Computer-assisted Interviews

Some services now offer computer-assisted self-interviews (CASI) or computer-assisted personal-interviews (CAPI) to replace some of the routine 'pen and paper' face-to-face clinical interview. Evidence shows a CASI approach to be acceptable in a sexual health setting with similar consultation times and few patients declining to answer risk questions. Although CASI may yield additional disclosures in sensitive question areas, some evidence shows staff may not act on this information and that overall STI or HIV detection rates may not improve.

Specific Circumstances

Seeing Patients Who Are Under the Age of 16 Years

There is a specific national guideline for children and young people. The following is a brief description of some of the important issues.

Competency

Recommendation: All patients less than 16 years of age should have their competency to consent to history taking, examination and treatment assessed and this assessment should be documented in the clinical notes. (IV, C).

Safeguarding Children

Where there are any concerns regarding a child's safety, there should always be serious consideration given to liaison with the local safeguarding children team.

Answers to the following additional questions may flag up the need for further assessment and liaison with the local safeguarding children team:

  • Whether parents/carers are aware of the child's sexual activity
  • Whether parents/carers are aware of the child's attendance at the clinic
  • Whether the child has ever had non-consensual sexual contact
  • Age of sexual partner(s)
  • Vulnerability (e.g., self-harm, psychiatric illness, drug or alcohol misuse, where there is an imbalance of power, e.g., youth workers/teachers, or grooming is likely)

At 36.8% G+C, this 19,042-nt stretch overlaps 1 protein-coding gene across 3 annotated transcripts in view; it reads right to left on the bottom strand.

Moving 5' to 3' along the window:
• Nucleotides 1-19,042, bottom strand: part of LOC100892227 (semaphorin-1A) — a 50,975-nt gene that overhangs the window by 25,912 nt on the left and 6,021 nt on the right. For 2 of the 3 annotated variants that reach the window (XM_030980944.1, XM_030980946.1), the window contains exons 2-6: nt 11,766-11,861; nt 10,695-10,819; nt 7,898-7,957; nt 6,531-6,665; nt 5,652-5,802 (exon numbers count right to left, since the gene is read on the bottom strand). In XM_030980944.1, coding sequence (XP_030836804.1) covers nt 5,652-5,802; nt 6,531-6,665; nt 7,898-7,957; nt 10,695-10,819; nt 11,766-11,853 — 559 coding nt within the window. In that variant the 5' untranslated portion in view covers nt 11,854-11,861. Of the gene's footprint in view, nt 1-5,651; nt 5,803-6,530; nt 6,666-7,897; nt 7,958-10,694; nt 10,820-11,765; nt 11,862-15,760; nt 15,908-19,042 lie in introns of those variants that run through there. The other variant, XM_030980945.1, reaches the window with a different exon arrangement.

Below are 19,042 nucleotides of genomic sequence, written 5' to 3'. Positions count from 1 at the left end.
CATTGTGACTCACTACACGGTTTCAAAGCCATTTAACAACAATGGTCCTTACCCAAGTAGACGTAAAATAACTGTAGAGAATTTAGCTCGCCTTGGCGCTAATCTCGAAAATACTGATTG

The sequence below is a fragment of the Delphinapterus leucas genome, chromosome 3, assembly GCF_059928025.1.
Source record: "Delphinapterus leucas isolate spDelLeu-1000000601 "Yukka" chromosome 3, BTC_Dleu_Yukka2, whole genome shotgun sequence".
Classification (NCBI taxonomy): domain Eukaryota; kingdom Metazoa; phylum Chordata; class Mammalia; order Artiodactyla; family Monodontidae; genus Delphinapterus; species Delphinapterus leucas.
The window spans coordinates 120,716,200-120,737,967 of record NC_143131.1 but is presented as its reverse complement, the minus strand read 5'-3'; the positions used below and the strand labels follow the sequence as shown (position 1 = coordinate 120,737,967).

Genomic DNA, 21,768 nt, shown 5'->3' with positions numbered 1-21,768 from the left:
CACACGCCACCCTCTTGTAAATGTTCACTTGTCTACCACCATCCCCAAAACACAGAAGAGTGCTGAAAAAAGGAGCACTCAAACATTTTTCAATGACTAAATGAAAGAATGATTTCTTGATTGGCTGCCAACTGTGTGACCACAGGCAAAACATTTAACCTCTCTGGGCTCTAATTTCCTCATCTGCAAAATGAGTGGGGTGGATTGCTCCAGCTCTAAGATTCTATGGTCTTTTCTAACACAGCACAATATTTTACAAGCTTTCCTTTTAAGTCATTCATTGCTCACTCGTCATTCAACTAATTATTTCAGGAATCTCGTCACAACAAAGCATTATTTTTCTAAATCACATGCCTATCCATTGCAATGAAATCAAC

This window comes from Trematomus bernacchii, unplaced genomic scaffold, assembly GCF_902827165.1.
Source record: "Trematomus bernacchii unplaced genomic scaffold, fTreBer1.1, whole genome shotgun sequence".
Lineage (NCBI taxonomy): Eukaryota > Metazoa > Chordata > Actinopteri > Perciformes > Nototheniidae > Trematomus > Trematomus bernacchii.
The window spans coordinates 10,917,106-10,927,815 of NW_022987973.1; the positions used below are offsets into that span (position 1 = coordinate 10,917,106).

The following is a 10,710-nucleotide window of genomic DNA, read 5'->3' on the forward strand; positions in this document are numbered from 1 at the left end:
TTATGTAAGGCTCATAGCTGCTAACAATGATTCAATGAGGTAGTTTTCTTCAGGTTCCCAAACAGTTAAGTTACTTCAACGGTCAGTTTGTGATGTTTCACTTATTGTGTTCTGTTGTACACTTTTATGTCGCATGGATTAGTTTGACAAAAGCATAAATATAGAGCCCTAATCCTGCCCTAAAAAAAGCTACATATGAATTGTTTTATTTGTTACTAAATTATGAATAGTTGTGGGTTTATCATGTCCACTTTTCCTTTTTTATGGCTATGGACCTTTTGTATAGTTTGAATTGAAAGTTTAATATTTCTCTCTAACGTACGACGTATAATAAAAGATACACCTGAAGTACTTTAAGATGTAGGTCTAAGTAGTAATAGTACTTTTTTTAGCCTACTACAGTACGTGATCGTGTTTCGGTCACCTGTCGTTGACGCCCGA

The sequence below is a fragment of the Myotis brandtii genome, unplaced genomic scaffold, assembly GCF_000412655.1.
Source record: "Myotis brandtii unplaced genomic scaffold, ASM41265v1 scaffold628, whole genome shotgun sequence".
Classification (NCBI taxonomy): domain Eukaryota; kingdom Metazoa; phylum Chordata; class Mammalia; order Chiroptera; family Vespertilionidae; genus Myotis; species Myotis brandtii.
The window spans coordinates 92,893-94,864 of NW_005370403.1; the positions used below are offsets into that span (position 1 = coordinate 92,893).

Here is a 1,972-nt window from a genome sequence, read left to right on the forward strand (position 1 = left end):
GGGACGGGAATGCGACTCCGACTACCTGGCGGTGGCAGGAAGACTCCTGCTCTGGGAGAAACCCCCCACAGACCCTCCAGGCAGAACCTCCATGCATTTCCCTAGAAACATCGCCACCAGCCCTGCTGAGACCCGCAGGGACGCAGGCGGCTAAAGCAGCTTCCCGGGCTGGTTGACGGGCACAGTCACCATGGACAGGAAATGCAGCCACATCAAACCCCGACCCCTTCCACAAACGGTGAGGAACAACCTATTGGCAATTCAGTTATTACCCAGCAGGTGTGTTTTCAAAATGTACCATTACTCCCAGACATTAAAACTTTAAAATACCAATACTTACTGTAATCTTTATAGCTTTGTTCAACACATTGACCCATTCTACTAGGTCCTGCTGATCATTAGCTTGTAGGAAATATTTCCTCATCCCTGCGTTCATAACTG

Where children under the age of 13 years report sexual activity, this should be discussed with a senior colleague and there is an expectation that this will be discussed in confidence, with the local child protection lead. Reporting to social service and the police may be indicated but is not mandatory. In Scotland, the guidance is that 'practitioners should automatically share child protection concerns' for children who are having or have ever had sex when aged under 13.

Taking a Sexual History in the Outreach Setting

Outreach clinics, either run by GUM clinics or which have been devolved to other providers, bring sexual health services out of traditional settings.

Recommendation: The following factors should be considered when taking a sexual history in an outreach clinic (IV, C):

  • The structure of the sexual history taken should be adapted to the needs of the community or client group being served in order to be inclusive and to promote sexual well-being regardless of culture, gender, age, sexuality and sexual lifestyle. For example, more focused discussion of contraception in areas of high teenage pregnancy rates or the additional needs of MSM.
  • All services should be provided in a comfortable environment that supports the patients' confidentiality and dignity.
  • Specific consideration should be given to security measures for the protection of staff working in remote sites or in out-of-hours services.
  • Chaperoning for the medical interview and examination should be available and offered to all patients.
  • Clinical governance arrangements for outreach clinics should be robustly maintained for both National Health Service (NHS) and non-NHS providers.